“We see the world, not as it is, but as we are — or as we are conditioned to see it.”
This timeless quote by businessman and author Steven Covey reminds me that, as humans, we cannot help but interpret the world through our own, inevitably biased understanding. Objectivity is an illusion. Our perception is our only reality.
In the workplace, this lesson can have major implications for our careers. We tend to engage in patterns of behaviors that can result in our being dismissed, ignored, or not taken seriously. Always eager for self-improvement (OK, and after a little bit of griping), we turn quickly to investigating how this perception came to be.
In my experience with many thoughtful, extremely smart clients, I’ve noticed that an opportunity often exists to subtly (but effectively) improve this external perception. Specifically, eliminating “qualifiers” from their default language can help them achieve greater respect among their peers and superiors — without anyone even noticing the change.
Here’s What Happens
“Qualifiers” are phrases that self-impose and then reinforce the perception that your opinions — and by extension you — aren’t credible.
These qualifying words and phrases tend to sneak into our written and verbal communications without much conscious thought on our part. While harmless in isolated incidents, these “quick questions” and “sorry to bother you’s” can accumulate to eventually pigeonhole a person into a place of constant deference. Here are some other examples of qualifiers:
“Just checking in …”
“Sorry about that.”
“I think maybe we should consider …”
“Does that make sense?”
Basically, a qualifier is anything that sends the message that you’re unsure of your own thoughts or actions — that you need someone else to convince you what to do or say. Apologizing all the time encourages other people to think you’re excusable. Minimizing your ideas makes you seem small-minded. If you say you’re a “bother,” then people inuit you as bothersome. See the pattern here?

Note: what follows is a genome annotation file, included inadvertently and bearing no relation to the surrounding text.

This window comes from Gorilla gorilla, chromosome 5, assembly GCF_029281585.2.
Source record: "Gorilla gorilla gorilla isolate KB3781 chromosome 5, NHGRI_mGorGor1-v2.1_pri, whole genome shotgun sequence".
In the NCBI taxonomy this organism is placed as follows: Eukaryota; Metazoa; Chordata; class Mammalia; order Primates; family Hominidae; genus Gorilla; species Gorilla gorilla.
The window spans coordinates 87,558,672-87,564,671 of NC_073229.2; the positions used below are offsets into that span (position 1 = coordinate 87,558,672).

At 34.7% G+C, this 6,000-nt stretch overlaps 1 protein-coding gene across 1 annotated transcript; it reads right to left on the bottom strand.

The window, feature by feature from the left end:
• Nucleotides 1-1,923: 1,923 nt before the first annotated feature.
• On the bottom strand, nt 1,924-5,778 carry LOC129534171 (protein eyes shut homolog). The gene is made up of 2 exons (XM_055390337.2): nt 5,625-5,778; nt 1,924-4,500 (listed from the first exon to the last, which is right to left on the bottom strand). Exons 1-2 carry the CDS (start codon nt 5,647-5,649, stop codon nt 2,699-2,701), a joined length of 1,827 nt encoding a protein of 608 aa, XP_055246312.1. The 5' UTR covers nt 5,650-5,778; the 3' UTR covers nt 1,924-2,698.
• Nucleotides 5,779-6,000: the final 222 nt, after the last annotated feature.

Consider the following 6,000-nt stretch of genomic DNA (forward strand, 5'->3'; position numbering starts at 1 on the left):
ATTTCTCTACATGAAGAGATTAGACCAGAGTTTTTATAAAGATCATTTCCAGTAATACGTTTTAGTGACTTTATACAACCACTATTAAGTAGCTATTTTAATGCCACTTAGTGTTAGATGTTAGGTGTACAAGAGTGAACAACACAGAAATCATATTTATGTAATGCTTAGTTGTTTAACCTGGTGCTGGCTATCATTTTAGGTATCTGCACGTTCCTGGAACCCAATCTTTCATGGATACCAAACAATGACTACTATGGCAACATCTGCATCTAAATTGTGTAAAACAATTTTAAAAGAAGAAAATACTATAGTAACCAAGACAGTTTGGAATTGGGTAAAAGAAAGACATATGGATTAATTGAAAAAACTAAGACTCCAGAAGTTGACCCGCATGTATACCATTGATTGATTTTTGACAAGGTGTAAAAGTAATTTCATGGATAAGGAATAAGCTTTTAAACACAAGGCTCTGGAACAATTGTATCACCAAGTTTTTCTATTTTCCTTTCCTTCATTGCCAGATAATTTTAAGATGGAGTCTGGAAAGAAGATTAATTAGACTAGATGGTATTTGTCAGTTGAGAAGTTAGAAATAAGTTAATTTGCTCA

But Everyone Stay Cool
While the bad news is that our brains are wired to have biases like these and that our own bad habits are hard to break, the good news is that you don’t have to stop everything all at once — in fact, that would set off some major alarm bells to the people around you.
Instead, take things slowly. Don’t stop your behavior; adjust it. My two-step approach to any communication improvement is this: Change one small thing, and then watch how people react. In the case of qualifiers, if no one notices what you’ve changed, then you’re doing it right. Remember, we are shifting subconscious perceptions here!
Consider these suggested trade-ins for your go-to qualifiers:
“Just checking in …” —> “I’m checking in …”
“Sorry about that.” —> “Excuse me.”
“I think maybe we should consider …” —> “Let’s consider …”
“Does that make sense?” —> “Let me know if you have any questions.”
Be mindful as you go that these swaps aren’t needed all of the time. If you’re truly sorry about something, apologize. If you’re sincerely unsure, it’s OK to express doubt. (But “just” can almost always be avoided altogether. Cut. It. Out.)
The point here is to regain control over your language, as the messages you put out into the world. (The exclamation point in emails or texts, for example, is basically a font-formatted uptalk to let people know, “I’m not too serious! Everything is fine!” A wise mentor once shared with me his family rule on exclamation points: Use only one per email to be taken seriously.)
The bottom line here? Control your language so that it doesn’t control you. Your career will thank you in the long run.